The Court can set aside a Contracting Out Agreement if it considers that the Agreement is seriously unjust.  In deciding whether to do so, the first thing the Court will take into account is the wording of the Agreement, and whether the parties had made full disclosure to each other about their property.  It is important to get the terms of the Agreement right, to reduce the risk of the Agreement being set aside at a later stage.

The second thing that the Court takes into account is the amount of time which has passed since the Agreement was signed.  The longer an agreement remains unchallenged, the more difficult it would be to argue that it should be set aside.

Balanced against this however, is the third consideration which includes taking into account any change in circumstances.  If there was no disparity at the time an Agreement was entered into, but the passing of time results in a different situation, there is an increased chance that the Agreement may be set aside.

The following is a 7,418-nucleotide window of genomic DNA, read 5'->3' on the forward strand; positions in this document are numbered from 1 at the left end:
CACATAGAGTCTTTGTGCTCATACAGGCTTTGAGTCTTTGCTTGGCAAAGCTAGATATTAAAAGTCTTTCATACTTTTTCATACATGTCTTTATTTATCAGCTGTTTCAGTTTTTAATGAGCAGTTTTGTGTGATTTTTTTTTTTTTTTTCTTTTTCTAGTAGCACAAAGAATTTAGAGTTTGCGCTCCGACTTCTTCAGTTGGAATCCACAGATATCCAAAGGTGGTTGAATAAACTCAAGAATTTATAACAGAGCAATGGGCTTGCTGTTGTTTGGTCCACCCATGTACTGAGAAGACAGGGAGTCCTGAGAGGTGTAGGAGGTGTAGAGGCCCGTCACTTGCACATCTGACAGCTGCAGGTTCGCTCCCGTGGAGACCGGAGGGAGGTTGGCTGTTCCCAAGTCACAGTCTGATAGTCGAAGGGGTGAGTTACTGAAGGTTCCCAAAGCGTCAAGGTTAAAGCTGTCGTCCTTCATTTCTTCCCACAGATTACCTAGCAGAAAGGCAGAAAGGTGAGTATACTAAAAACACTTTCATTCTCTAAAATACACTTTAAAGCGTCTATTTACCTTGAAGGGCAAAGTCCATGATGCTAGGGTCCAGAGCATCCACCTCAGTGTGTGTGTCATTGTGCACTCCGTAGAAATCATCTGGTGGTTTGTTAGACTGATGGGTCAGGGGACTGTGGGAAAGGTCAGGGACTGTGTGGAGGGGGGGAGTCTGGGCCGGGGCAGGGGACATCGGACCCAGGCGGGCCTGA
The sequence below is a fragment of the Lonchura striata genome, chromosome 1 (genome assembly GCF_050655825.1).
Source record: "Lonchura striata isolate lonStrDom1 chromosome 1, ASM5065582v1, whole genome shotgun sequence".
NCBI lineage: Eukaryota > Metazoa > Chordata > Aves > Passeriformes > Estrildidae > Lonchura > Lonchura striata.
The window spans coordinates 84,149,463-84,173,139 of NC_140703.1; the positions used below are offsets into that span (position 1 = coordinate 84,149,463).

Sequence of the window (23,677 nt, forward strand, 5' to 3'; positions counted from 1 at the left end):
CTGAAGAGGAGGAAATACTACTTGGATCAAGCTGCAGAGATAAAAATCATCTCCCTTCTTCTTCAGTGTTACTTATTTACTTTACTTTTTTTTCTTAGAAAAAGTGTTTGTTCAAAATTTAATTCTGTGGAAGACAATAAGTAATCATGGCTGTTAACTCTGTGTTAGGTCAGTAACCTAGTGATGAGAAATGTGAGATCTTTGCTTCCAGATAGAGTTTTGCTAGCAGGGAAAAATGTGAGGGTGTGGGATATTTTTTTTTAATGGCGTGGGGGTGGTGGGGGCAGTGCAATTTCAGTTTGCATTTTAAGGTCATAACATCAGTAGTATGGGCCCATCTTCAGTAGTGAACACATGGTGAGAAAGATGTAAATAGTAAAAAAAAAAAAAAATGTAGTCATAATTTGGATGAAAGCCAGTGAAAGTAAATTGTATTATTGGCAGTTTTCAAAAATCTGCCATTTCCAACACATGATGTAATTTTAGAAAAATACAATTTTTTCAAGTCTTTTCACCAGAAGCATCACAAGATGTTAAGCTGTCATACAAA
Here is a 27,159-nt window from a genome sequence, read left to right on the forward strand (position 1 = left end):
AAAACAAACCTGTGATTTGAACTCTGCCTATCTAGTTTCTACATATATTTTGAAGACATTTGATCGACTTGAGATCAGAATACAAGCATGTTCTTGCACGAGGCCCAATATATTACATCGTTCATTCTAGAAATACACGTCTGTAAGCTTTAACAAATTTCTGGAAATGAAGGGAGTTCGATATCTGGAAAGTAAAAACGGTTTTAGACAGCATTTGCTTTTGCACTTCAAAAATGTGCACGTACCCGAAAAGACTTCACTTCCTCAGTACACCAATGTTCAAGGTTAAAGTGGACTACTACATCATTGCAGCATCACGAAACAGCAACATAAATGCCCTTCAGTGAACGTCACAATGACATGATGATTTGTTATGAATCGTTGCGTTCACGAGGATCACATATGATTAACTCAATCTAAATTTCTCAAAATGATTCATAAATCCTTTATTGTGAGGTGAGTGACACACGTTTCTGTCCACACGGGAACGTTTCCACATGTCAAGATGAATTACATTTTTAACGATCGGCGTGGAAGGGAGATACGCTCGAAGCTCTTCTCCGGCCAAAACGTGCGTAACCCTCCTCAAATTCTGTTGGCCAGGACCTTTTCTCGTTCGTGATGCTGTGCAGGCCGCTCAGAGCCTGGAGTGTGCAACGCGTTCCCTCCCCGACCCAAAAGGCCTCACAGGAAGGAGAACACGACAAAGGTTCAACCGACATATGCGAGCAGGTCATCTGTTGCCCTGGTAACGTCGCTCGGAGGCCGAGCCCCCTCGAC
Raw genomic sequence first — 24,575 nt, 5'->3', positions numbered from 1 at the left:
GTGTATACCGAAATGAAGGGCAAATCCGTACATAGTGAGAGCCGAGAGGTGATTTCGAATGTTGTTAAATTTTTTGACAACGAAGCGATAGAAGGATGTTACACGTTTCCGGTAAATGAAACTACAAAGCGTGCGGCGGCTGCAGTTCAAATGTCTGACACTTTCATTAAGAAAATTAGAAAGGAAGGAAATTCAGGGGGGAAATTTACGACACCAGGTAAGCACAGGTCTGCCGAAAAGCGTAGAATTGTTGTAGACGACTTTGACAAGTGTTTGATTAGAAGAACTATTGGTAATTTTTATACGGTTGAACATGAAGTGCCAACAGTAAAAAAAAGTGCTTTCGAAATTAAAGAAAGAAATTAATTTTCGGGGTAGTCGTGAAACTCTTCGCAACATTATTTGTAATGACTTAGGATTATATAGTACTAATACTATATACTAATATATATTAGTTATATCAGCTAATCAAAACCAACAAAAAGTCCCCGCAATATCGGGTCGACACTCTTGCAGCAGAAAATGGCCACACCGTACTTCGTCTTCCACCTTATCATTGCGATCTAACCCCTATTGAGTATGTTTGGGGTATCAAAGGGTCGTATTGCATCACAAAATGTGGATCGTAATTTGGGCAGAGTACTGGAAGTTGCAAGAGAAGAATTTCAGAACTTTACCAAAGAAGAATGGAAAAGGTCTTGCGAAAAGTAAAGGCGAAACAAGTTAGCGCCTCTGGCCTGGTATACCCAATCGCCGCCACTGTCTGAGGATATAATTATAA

The fourth consideration considered by the Court is the fairness and reasonableness of the Agreement.  The Court will respect the parties’ freedom to consent to an Agreement, but it will be very important to show that the parties consented fairly.  Whether the parties had independent legal advice at the time of entering into the Agreement is a key consideration of fairness.  Whether the agreement is reasonable will depend on how different the parties’ rights are under the Agreement, as compared to their entitlements under the Property (Relationship) Act. 

The final consideration the Court takes into account is the presumed objective of the parties achieving certainty by entering into an Agreement.  In general the Courts tread carefully and cautiously before setting aside any Agreement for being seriously unjust.  This will however be weighed against undue influence, duress, psychological pressure, dominance and control exercised by one party over another.  The presence of these factors will weigh in favour of setting aside the Agreement.

The threshold for setting aside a Contracting Out Agreement remains relatively high and therefore, assuming the parties obtained good advice at the time, it remains the best way to protect the parties’ interest when entering into a relationship.